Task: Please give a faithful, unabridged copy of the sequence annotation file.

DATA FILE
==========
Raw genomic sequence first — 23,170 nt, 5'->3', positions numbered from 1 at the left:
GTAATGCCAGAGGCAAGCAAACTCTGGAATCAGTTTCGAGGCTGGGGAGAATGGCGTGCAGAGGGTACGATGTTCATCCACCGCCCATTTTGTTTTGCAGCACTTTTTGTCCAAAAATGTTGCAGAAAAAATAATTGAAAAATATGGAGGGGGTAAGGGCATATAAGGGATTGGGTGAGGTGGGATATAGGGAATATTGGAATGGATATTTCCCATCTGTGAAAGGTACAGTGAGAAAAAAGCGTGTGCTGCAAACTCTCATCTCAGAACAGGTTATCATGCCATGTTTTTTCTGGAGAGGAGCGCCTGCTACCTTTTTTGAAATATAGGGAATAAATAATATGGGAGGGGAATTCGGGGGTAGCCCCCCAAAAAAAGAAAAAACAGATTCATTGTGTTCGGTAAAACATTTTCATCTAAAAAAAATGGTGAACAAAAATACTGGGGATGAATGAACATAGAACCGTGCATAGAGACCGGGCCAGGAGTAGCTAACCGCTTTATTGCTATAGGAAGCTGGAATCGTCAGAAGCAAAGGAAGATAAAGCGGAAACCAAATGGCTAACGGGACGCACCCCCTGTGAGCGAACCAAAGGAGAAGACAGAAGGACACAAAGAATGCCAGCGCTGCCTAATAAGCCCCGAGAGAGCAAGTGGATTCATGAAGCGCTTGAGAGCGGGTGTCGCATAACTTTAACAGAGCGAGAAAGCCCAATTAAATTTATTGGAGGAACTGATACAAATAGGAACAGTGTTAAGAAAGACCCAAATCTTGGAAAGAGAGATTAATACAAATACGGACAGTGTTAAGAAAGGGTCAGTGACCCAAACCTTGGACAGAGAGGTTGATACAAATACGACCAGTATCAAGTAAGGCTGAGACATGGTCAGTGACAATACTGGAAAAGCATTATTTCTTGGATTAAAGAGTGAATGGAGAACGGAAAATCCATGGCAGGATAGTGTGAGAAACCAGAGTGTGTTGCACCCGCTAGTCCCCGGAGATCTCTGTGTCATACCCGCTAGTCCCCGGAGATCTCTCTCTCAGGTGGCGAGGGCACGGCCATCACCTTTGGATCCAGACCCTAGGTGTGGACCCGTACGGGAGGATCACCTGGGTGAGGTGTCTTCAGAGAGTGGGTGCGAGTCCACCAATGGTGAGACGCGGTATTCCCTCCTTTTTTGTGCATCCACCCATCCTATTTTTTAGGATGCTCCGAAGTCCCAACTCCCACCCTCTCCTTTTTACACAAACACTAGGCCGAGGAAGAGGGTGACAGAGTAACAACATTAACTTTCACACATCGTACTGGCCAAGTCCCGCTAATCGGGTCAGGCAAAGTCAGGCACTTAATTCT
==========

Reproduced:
Raw genomic sequence first — 23,170 nt, 5'->3', positions numbered from 1 at the left:
GTAATGCCAGAGGCAAGCAAACTCTGGAATCAGTTTCGAGGCTGGGGAGAATGGCGTGCAGAGGGTACGATGTTCATCCACCGCCCATTTTGTTTTGCAGCACTTTTTGTCCAAAAATGTTGCAGAAAAAATAATTGAAAAATATGGAGGGGGTAAGGGCATATAAGGGATTGGGTGAGGTGGGATATAGGGAATATTGGAATGGATATTTCCCATCTGTGAAAGGTACAGTGAGAAAAAAGCGTGTGCTGCAAACTCTCATCTCAGAACAGGTTATCATGCCATGTTTTTTCTGGAGAGGAGCGCCTGCTACCTTTTTTGAAATATAGGGAATAAATAATATGGGAGGGGAATTCGGGGGTAGCCCCCCAAAAAAAGAAAAAACAGATTCATTGTGTTCGGTAAAACATTTTCATCTAAAAAAAATGGTGAACAAAAATACTGGGGATGAATGAACATAGAACCGTGCATAGAGACCGGGCCAGGAGTAGCTAACCGCTTTATTGCTATAGGAAGCTGGAATCGTCAGAAGCAAAGGAAGATAAAGCGGAAACCAAATGGCTAACGGGACGCACCCCCTGTGAGCGAACCAAAGGAGAAGACAGAAGGACACAAAGAATGCCAGCGCTGCCTAATAAGCCCCGAGAGAGCAAGTGGATTCATGAAGCGCTTGAGAGCGGGTGTCGCATAACTTTAACAGAGCGAGAAAGCCCAATTAAATTTATTGGAGGAACTGATACAAATAGGAACAGTGTTAAGAAAGACCCAAATCTTGGAAAGAGAGATTAATACAAATACGGACAGTGTTAAGAAAGGGTCAGTGACCCAAACCTTGGACAGAGAGGTTGATACAAATACGACCAGTATCAAGTAAGGCTGAGACATGGTCAGTGACAATACTGGAAAAGCATTATTTCTTGGATTAAAGAGTGAATGGAGAACGGAAAATCCATGGCAGGATAGTGTGAGAAACCAGAGTGTGTTGCACCCGCTAGTCCCCGGAGATCTCTGTGTCATACCCGCTAGTCCCCGGAGATCTCTCTCTCAGGTGGCGAGGGCACGGCCATCACCTTTGGATCCAGACCCTAGGTGTGGACCCGTACGGGAGGATCACCTGGGTGAGGTGTCTTCAGAGAGTGGGTGCGAGTCCACCAATGGTGAGACGCGGTATTCCCTCCTTTTTTGTGCATCCACCCATCCTATTTTTTAGGATGCTCCGAAGTCCCAACTCCCACCCTCTCCTTTTTACACAAACACTAGGCCGAGGAAGAGGGTGACAGAGTAACAACATTAACTTTCACACATCGTACTGGCCAAGTCCCGCTAATCGGGTCAGGCAAAGTCAGGCACTTAATTCT